This might just be a weird quirk of JavaScript, but I'm curious if anyone knows why this happens:

({} <= {}) => true

({} >= {}) => true

({} == {}) => false

({} === {}) => false

({} > {}) => false

({} < {}) => false

Why are the first two true given that all the others are false?

I thought it may be casting the objects to numbers before comparing, but...

Number({}) >= Number({}) => false

  • The rules for type casting are different between == and <=/>=.
    – Pointy
    Commented Apr 28, 2016 at 22:21
  • 2
    You can read this about greater-than and less-than, and this about ==.
    – Pointy
    Commented Apr 28, 2016 at 22:23

1 Answer 1


Using the </<=/>/>= operators in ES5 uses the Abstract Relational Comparison Algorithm, which is a fancy way of saying it coerces the types before comparing them. When {} is coerced with [[ToPrimitive]], it falls back to the toString() method, which returns "[object Object]" for both. Because the equals-variants of the less than/greater than operators check equality first, and the strings are equal, the check succeeds. It fails for the non-equality-checking variants because, well, the strings are equal.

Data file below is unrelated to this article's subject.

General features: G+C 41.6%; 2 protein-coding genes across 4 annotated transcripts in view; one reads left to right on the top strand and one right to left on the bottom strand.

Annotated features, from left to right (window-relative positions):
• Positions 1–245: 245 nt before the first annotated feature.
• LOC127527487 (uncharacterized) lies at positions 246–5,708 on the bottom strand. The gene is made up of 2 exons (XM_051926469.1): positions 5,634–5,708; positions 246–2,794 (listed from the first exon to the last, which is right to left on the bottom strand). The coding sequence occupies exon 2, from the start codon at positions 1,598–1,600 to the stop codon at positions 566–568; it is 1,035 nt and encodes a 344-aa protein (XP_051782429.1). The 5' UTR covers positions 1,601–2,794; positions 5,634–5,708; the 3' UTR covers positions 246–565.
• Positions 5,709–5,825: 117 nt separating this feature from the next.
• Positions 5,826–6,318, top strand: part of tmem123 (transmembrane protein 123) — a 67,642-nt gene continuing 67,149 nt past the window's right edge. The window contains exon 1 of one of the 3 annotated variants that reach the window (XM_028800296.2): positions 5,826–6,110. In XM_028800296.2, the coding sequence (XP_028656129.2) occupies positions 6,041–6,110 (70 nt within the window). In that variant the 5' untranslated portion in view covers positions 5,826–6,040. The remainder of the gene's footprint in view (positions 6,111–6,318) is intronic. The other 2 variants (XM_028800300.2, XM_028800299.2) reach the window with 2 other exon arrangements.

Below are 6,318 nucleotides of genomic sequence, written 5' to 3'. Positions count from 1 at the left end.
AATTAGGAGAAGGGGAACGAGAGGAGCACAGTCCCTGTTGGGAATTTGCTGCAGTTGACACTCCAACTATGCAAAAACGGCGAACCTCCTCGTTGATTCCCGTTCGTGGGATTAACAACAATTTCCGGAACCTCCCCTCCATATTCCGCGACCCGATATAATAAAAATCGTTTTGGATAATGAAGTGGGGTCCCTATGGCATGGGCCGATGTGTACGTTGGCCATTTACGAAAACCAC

== doesn't use the same coercion algorithm, it uses the Abstract Equality Comparison Algorithm. The first thing this algorithm checks is if the types are the same -- which they are, of course, for two bare objects. Therefore the algorithm proceeds with the first step, and goes down to check f:

Return true if x and y refer to the same object. Otherwise, return false.

Each usage of {} creates a new object, so this check fails and the result is false.

=== is similar, except there is no coercion step. It fails at step 7, which uses the same language as substep f of the AECA.

tl;dr: >= / <= coerce in a different way than == / ===.

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